Happy Women’s History Month! I figured what better time to bring up an old, dark current in human history—a question as absurd to our modern sensibilities as it was ubiquitous to earlier generations: Are women evil? Now, I’m not going to attempt to go through an exhaustive historical catalog of theological and philosophical sources that have answered this question (unfortunately, often in the affirmative). But let’s turn to one particular stream of thought: Gnosticism. The religions under the umbrella of Gnosticism are characterized by a dualistic cosmology that pits the physical, material world against the heavenly, spiritual world, the former being seen as profane and corrupt, the latter being seen as good and holy. Unfortunately for women, they were seen as by nature being more closely tied to the passionate, material world, whereas men were seen as being more closely tied to the rational, spiritual world. Can’t sum it up better than this line from the Gnostic Gospel of Thomas: “Simon Peter said to Him, ‘Let Mary [Magdalene] leave us, for women are not worthy of Life.’ Jesus said, ‘I myself shall lead her in order to make her male, so that she too may become a living spirit resembling you males. For every woman who will make herself male will enter the Kingdom of Heaven.’”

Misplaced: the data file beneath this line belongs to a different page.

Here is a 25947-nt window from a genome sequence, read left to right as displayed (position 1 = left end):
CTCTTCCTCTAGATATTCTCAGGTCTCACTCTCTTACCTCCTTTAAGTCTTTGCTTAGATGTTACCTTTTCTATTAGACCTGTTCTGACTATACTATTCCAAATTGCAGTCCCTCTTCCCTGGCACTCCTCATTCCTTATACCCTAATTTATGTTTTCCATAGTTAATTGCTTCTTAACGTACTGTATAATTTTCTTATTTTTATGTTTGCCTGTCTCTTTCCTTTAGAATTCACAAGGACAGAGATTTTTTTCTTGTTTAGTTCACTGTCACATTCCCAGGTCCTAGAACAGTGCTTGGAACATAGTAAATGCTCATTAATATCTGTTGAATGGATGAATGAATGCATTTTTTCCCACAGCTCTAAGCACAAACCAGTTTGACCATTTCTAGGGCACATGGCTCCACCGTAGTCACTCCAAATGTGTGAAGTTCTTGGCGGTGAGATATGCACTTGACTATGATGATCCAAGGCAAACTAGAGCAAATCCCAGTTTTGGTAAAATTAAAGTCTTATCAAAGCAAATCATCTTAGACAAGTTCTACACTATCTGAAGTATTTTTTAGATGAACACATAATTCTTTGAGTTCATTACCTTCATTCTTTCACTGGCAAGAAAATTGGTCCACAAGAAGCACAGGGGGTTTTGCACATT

Though Gnosticism never won out as a normative expression of Christianity, some of its dualistic thinking about gender and sexuality continued to inspire later thinkers in church history. For this post, I want to focus on just one iteration of the idea: the haunting, psychosexual nightmare of a film by Danish screenwriter and director Lars von Trier, entitled Antichrist. I remember first reading about the film on some internet click-bait page of “the most shocking horror movies” or something like that; and it is indeed shocking. A quick list of adjectives I’d use to describe the film include: brutal, savage, delirious, perverse. Yet the cinematography has a sinister, aching beauty that makes it a morbid pleasure to watch for fans of artsy horror films. With a cast of just two main actors (Willem Dafoe and Charlotte Gainsbourg, of all people) in incredibly intense performances, and backed by a research team that includes consultants on subjects from theology, anxiety, and misogyny to “mythology and evil”, horror films, and psychotherapy, it is an unexpected, unforgettable look at the age-old question: Are women evil? Spoilers below.